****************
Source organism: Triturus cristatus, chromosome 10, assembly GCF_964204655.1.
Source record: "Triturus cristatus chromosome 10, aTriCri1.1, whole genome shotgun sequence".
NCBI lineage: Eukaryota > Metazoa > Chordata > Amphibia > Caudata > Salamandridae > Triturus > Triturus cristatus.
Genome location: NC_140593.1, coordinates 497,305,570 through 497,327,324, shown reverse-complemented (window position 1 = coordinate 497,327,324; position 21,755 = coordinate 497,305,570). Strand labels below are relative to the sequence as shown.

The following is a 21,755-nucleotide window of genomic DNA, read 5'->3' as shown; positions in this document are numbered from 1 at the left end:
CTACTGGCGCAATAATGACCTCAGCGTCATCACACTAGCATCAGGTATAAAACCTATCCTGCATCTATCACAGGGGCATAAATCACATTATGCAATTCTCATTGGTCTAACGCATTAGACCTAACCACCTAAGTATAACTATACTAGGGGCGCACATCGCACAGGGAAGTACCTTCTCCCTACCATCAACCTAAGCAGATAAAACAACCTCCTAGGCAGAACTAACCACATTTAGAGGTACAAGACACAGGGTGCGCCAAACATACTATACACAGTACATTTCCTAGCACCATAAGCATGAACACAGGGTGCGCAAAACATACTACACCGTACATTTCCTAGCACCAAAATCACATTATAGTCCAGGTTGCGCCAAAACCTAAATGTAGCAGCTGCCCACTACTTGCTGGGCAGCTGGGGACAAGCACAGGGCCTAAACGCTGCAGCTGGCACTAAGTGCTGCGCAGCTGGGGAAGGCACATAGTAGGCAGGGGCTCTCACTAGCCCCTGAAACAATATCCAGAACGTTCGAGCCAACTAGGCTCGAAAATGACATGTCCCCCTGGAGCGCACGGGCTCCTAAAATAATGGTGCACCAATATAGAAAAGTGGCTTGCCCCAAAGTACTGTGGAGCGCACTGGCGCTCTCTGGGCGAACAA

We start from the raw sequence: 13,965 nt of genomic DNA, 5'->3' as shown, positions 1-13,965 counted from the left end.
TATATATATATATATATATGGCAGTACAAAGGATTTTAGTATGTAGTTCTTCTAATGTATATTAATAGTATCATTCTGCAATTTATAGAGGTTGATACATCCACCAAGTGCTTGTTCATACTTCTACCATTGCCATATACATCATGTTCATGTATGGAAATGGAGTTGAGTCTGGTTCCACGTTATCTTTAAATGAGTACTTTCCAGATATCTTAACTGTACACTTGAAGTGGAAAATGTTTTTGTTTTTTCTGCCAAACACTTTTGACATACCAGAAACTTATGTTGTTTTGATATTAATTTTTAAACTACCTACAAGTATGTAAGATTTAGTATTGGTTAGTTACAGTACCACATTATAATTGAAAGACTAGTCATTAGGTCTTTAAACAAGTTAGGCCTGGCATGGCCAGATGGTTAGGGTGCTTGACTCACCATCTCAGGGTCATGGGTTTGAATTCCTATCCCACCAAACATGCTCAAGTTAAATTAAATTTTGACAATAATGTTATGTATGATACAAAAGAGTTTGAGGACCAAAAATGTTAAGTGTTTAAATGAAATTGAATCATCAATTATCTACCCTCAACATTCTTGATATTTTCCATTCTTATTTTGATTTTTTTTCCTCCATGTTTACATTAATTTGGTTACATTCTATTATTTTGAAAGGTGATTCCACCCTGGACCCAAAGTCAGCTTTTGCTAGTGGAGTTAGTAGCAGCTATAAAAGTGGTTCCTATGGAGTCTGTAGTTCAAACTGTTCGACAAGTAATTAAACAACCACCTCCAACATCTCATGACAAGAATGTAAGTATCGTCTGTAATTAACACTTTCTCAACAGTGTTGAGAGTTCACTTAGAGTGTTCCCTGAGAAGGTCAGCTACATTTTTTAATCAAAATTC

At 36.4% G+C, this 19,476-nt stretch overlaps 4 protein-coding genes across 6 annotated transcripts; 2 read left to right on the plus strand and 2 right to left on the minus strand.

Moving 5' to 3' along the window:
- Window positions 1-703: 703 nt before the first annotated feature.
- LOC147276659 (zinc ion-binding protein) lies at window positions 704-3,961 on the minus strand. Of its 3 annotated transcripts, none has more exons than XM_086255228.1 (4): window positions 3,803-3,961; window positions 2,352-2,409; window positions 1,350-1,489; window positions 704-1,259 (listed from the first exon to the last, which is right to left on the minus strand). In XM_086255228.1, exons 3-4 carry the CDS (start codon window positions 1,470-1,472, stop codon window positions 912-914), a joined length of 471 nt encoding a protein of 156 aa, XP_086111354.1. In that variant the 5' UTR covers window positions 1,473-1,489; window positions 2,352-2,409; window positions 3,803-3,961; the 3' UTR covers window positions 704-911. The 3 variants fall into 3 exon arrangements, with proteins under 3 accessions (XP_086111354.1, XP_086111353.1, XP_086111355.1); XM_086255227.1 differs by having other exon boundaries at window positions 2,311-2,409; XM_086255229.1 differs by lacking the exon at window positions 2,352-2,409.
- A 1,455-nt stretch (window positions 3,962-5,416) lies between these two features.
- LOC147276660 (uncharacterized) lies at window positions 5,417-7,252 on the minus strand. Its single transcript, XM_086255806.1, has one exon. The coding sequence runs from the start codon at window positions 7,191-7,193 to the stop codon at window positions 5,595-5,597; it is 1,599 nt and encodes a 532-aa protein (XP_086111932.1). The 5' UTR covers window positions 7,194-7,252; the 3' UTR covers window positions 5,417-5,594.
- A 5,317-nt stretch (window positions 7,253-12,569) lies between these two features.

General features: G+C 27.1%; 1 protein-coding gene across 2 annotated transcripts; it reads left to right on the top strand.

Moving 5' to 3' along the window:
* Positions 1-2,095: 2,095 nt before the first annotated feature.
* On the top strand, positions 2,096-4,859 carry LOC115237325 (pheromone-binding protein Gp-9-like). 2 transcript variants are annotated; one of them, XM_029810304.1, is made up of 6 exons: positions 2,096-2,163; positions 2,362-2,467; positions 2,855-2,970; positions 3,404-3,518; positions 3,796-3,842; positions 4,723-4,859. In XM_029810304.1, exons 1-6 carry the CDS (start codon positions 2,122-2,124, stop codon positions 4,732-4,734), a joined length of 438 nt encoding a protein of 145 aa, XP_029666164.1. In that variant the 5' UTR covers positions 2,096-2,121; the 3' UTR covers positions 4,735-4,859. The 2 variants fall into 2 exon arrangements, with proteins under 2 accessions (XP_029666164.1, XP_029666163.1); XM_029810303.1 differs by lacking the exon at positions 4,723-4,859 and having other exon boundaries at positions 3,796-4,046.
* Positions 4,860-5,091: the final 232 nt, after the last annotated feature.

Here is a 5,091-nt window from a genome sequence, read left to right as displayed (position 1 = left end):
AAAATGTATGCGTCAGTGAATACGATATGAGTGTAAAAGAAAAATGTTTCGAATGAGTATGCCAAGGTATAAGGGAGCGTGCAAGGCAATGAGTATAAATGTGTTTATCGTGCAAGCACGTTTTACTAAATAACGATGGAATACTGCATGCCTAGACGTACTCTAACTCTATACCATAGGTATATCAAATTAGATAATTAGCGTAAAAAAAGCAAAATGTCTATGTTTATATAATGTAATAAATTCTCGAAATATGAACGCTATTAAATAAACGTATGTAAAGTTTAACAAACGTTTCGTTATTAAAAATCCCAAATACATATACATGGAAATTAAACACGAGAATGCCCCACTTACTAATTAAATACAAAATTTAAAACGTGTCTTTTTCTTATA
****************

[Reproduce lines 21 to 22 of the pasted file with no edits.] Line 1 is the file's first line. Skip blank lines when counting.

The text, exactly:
Here is a 5,091-nt window from a genome sequence, read left to right as displayed (position 1 = left end):
AAAATGTATGCGTCAGTGAATACGATATGAGTGTAAAAGAAAAATGTTTCGAATGAGTATGCCAAGGTATAAGGGAGCGTGCAAGGCAATGAGTATAAATGTGTTTATCGTGCAAGCACGTTTTACTAAATAACGATGGAATACTGCATGCCTAGACGTACTCTAACTCTATACCATAGGTATATCAAATTAGATAATTAGCGTAAAAAAAGCAAAATGTCTATGTTTATATAATGTAATAAATTCTCGAAATATGAACGCTATTAAATAAACGTATGTAAAGTTTAACAAACGTTTCGTTATTAAAAATCCCAAATACATATACATGGAAATTAAACACGAGAATGCCCCACTTACTAATTAAATACAAAATTTAAAACGTGTCTTTTTCTTATA